Hon. Sharon Carstairs (Leader of the Government): Honourable senators, as the honourable senator knows very well, the Government of Canada does not, nor should it, nor I hope will it ever, actively direct the activities of the RCMP. The RCMP conducts criminal investigations in this country. It does so without political interference. That is the way that it should remain.

Senator Tkachuk: Honourable senators, I agree with the minister. However, is she saying that under no circumstance shall the civil authority control the police authority of the state?

Senator Carstairs: That is not what I said, and the honourable senator is well aware that that is not what I said. I said that the Government of Canada does not interfere in the criminal investigations conducted by the RCMP.

Senator Tkachuk: Honourable senators, does the government feel it has no responsibility whatsoever for the fact that the RCMP may have made a terrible and dreadful mistake and that perhaps this investigation was directed by the political authorities?

Senator Carstairs: Honourable senators, this investigation was not directed by the political authorities; it was directed by the RCMP. If the honourable senator has questions to the RCMP, I would suggest he address them to that body.

Senator Tkachuk: Perhaps we can do a formal investigation into the RCMP. Would the government provide this chamber with an accounting of how much taxpayers' money has been appropriated to conduct this investigation since it started?

Senator Carstairs: The RCMP Estimates are open, as is the entire agenda of the Solicitor General. That would be an appropriate question to ask in the Estimates process of the Solicitor General.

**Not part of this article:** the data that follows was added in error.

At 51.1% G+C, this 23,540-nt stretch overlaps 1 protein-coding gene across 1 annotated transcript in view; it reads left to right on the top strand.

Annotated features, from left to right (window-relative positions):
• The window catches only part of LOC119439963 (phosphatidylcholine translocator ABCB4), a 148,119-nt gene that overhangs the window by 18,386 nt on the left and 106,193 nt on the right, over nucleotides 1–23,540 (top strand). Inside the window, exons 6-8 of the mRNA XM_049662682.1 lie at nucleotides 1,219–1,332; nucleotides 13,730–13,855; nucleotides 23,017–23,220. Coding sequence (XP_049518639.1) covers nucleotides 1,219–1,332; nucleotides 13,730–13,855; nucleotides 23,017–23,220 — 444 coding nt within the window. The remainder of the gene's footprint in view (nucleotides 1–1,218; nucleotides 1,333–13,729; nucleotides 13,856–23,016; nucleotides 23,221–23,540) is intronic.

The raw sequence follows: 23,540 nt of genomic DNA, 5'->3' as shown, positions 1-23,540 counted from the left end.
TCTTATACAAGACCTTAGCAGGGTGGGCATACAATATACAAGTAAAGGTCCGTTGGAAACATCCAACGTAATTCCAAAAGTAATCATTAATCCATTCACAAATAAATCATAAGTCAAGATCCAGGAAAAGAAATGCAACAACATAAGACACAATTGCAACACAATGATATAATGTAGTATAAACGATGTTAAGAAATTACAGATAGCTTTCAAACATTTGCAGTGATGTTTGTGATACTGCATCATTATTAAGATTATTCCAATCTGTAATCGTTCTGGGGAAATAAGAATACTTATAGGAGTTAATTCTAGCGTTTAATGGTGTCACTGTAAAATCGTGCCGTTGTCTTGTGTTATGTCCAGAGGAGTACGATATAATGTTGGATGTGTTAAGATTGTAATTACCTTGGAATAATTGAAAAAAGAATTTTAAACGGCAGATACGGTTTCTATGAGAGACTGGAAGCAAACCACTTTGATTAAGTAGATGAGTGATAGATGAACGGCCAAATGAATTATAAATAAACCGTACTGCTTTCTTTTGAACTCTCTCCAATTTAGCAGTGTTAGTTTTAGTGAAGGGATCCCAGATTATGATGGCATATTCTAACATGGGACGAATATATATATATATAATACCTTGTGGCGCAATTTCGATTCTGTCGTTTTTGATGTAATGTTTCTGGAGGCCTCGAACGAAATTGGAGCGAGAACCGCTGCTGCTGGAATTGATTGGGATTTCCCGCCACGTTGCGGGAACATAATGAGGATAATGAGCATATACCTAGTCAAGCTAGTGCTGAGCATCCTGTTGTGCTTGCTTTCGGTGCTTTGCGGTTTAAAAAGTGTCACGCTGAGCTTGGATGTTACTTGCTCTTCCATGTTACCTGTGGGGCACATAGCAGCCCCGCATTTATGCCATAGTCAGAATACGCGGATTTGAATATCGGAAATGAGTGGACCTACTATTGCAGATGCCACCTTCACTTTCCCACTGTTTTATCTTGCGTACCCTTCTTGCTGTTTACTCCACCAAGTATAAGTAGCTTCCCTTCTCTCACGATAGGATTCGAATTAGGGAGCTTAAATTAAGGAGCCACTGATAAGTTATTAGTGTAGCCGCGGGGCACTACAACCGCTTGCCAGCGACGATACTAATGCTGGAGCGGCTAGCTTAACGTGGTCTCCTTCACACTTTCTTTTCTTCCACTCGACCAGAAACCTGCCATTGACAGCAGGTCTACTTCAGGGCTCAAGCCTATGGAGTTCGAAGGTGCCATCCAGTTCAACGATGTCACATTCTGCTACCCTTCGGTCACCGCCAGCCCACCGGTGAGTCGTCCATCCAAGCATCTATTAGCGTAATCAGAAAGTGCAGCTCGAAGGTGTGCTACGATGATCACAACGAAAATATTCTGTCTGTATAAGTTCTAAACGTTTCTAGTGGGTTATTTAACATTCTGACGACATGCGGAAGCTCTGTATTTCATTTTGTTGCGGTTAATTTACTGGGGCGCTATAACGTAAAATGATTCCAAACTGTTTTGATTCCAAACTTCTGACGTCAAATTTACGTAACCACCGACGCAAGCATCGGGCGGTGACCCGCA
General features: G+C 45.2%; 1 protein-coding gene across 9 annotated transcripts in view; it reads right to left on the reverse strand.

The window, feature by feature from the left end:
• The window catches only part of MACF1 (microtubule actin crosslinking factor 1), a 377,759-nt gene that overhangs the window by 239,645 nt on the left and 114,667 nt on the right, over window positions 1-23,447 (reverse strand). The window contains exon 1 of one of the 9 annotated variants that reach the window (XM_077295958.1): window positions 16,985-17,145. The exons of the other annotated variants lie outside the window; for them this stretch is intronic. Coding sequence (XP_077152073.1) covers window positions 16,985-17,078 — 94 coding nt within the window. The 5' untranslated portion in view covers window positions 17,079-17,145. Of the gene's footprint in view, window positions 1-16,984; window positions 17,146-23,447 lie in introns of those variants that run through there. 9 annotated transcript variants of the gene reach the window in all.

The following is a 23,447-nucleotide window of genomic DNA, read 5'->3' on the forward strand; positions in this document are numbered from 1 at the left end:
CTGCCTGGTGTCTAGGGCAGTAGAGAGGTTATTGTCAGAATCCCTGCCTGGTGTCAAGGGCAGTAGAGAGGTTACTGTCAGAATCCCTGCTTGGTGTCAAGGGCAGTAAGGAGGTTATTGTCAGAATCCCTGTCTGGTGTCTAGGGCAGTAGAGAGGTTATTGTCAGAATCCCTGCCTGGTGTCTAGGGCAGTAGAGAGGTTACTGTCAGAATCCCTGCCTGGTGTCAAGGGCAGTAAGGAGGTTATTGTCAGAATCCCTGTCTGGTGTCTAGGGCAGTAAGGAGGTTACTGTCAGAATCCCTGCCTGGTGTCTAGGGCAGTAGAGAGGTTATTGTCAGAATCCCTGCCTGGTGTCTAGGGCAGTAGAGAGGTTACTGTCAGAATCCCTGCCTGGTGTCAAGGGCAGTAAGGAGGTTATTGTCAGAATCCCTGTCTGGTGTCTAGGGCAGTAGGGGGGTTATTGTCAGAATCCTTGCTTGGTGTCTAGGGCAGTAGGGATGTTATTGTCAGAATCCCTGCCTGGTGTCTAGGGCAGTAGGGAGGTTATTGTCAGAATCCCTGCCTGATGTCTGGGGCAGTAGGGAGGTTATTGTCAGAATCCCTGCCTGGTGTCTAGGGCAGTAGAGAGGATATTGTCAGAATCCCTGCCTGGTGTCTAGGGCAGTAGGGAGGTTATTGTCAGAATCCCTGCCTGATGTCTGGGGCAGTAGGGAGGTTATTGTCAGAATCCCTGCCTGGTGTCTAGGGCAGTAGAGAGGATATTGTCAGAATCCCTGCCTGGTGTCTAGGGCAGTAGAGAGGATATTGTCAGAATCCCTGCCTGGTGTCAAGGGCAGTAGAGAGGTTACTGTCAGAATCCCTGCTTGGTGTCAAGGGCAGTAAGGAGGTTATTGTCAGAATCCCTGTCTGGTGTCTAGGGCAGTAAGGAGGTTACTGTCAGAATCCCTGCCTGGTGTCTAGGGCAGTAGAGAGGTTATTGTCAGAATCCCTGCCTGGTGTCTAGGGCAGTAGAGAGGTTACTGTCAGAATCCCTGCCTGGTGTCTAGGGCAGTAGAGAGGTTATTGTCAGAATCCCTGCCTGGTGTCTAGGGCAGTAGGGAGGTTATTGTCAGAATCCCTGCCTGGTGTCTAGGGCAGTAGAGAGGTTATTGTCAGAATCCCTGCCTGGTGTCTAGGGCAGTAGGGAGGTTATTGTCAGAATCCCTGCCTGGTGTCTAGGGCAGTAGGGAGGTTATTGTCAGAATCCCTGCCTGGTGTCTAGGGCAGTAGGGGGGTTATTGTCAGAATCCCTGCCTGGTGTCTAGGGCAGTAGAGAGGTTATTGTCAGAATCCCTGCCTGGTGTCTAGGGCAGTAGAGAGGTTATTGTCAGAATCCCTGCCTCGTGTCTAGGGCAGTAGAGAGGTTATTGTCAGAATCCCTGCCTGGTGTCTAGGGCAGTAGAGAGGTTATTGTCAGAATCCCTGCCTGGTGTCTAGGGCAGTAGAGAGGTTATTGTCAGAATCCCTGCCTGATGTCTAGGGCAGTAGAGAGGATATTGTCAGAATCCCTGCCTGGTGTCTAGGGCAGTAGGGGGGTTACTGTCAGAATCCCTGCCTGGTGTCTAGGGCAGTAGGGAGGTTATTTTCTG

Canada-United States Relations

Efforts to Restore Relationship

Hon. Gerry St. Germain: Honourable senators, my question is also to the Leader of the Government in the Senate. It relates to the relationship between our largest trading partner, the United States of America, and Canada.

As I was walking out of the office, I received a call from a business person in British Columbia who had work permits cancelled that were in place to service accounts. The business person asked me what the government is doing about repairing this strained relationship that the government leader will not acknowledge exists. I am referring to the strained relationship between the United States and Canada.

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Hon. Sharon Carstairs (Leader of the Government): Since the honourable senator puts great store in the views expressed by American ambassador, Paul Cellucci, I would ask him to read what the ambassador said yesterday, which is that there are no strained relations between Canada and the United States.